Filmmaker and early Internet adopter Tiffany Shlain is addicted to tweeting. “I’m a total junkie,” says the director of Connected, a new documentary about technology, family, and the way the Internet has changed how we think. “There have been studies that actually show you get a hit of oxytocin [aka the love or cuddle hormone] when you social network or get a call or email from someone. It feels good, so we want to do it over and over again.”
One of the inspirations for the film, which she cowrote and edited from her studio on Pier 39, came about five years ago when she found herself sneaking off to the bathroom during lunch with a friend to text and check emails on her phone. The documentary, which premiered at this year’s Sundance Film Festival and hits theaters in San Francisco, LA, Portland, NYC, Seattle, and other cities this fall, examines how technology can connect people through calls, tweets, links, and status updates while also providing distractions in real-life relationships. Shlain also interweaves her personal story of being pregnant with her second child at the same time when her father, famed surgeon and writer Leonard Shlain, battled a fatal brain tumor during the making of Connected. “I realized that I couldn’t make a film about connectedness without bringing my dad and myself into it,” says Shlain, who now takes a tech Shabbat every Friday to unplug the TV, computers, and iPhones and spend time with her husband and daughters in Mill Valley.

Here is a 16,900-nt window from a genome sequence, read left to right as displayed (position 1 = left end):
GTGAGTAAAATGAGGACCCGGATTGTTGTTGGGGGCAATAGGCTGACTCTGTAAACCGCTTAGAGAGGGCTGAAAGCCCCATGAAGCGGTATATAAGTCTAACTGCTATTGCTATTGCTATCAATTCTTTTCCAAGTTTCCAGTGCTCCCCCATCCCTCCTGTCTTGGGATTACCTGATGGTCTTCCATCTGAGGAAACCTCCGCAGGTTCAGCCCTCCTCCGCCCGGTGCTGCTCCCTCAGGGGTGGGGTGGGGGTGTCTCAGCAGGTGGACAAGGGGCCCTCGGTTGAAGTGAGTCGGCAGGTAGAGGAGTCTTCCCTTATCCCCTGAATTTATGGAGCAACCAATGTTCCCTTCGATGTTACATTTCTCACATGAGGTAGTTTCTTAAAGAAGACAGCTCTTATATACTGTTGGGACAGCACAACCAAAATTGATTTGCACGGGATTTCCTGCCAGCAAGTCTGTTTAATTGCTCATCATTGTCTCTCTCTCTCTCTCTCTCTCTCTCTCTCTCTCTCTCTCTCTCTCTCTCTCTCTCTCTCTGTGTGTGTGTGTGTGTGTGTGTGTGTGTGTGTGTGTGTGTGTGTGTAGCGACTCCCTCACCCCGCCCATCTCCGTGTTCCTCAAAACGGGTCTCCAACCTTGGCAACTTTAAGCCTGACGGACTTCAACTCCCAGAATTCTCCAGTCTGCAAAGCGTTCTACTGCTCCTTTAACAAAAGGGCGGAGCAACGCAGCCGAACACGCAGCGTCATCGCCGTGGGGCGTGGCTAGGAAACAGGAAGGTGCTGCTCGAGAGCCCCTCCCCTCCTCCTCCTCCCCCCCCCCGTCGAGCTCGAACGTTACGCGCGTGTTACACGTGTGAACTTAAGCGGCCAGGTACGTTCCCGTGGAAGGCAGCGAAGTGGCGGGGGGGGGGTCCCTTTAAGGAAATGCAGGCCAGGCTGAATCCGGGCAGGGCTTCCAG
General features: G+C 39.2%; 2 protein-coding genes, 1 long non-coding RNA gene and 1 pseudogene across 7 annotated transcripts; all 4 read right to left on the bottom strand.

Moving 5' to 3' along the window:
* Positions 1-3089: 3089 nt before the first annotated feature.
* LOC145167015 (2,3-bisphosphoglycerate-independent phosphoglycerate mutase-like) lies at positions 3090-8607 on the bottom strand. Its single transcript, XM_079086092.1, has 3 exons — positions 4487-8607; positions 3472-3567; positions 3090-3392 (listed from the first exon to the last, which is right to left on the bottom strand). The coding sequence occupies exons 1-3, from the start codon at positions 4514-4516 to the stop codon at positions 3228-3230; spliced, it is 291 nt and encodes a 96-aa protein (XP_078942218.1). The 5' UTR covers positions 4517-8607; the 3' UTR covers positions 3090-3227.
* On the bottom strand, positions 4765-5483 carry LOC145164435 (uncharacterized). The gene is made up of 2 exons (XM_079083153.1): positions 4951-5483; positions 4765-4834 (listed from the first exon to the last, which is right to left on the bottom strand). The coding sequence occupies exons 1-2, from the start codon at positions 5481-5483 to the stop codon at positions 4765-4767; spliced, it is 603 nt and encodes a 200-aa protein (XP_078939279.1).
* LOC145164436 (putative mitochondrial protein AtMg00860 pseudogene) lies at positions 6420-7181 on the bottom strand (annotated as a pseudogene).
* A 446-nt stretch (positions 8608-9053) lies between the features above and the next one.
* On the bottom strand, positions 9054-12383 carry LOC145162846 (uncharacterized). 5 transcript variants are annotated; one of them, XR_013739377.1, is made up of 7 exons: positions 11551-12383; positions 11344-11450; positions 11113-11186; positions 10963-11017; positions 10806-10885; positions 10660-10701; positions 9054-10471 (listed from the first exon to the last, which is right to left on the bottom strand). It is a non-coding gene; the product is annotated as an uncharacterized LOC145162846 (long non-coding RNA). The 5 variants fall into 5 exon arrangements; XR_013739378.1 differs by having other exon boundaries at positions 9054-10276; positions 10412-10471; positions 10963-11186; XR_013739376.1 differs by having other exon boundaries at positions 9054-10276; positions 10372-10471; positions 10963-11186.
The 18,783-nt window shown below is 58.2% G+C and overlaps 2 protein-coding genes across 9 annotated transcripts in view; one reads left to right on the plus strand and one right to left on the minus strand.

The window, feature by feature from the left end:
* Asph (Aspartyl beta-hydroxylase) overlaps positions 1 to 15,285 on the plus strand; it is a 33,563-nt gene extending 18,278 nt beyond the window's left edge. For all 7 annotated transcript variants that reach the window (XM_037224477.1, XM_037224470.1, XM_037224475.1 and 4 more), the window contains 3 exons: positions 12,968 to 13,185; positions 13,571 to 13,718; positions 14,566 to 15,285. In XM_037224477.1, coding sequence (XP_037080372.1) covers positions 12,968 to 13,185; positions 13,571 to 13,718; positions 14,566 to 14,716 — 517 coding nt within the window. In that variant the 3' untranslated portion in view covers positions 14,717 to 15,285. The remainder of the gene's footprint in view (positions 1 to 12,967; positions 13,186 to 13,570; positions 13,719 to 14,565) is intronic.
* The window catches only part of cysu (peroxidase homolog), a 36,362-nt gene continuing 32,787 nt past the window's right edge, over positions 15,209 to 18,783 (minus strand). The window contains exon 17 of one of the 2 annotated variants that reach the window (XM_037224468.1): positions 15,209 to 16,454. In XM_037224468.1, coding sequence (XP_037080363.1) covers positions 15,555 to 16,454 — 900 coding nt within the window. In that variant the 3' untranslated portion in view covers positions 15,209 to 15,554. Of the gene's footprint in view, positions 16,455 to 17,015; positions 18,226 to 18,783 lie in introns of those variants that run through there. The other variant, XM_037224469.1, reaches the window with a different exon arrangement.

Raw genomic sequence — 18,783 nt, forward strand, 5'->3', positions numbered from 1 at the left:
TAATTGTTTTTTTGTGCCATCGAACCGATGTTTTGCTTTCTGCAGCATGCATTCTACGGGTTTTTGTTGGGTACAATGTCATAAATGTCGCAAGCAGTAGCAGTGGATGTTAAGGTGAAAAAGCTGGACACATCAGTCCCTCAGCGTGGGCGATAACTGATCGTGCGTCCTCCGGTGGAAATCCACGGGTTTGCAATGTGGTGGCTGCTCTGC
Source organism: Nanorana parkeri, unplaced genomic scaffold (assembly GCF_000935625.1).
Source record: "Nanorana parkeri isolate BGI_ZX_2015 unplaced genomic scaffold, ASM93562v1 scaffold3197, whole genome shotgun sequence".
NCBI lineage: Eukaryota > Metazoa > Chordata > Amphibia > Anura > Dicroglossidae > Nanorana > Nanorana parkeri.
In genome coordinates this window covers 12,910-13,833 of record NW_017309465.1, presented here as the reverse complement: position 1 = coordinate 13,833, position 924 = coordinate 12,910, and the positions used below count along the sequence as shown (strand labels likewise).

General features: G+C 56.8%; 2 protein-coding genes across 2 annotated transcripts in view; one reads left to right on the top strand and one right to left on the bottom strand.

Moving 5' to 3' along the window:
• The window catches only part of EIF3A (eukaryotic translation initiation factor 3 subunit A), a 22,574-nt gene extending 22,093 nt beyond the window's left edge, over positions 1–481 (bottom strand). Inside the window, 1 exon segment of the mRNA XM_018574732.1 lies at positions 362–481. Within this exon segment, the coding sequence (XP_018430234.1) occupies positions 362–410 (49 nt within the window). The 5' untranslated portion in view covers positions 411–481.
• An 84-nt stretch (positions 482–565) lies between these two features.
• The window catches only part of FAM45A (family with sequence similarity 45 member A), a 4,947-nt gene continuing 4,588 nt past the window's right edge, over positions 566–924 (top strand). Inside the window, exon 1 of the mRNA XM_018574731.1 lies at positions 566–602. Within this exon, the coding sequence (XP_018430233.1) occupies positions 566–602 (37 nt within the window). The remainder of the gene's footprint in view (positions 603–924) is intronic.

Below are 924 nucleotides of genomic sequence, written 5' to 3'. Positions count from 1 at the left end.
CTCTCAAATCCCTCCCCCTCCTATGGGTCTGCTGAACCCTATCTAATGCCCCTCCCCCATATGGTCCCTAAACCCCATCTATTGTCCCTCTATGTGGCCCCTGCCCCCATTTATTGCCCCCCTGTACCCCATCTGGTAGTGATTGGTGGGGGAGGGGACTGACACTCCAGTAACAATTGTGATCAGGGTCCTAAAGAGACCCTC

Her concerns, she says, are in keeping with some of the questions that arose when the printing press came about in the 15th century. “If you think back to when the book was invented, the big worry was that no one would talk to each other and that the cafes would be too quiet,” she says. “It’s the same concern today.” That said, Shlain believes technology and the Internet have the power to bring people together if there’s balance and a sense of awareness in how much time we spend in front of our screens. “It’s an incredibly exciting time to be alive when all the brilliant minds on the planet are connected,” says Shlain. “I feel more connected to a variety of ideas and communities. It’s very empowering. At this point, all this tech is an extension of my mind. Even how I link to different articles online is an expansion of my thinking.”
Connected premieres at Embarcadero Center Cinema Sept. 16. One Embarcadero Center (at Drumm), 415-267-4893.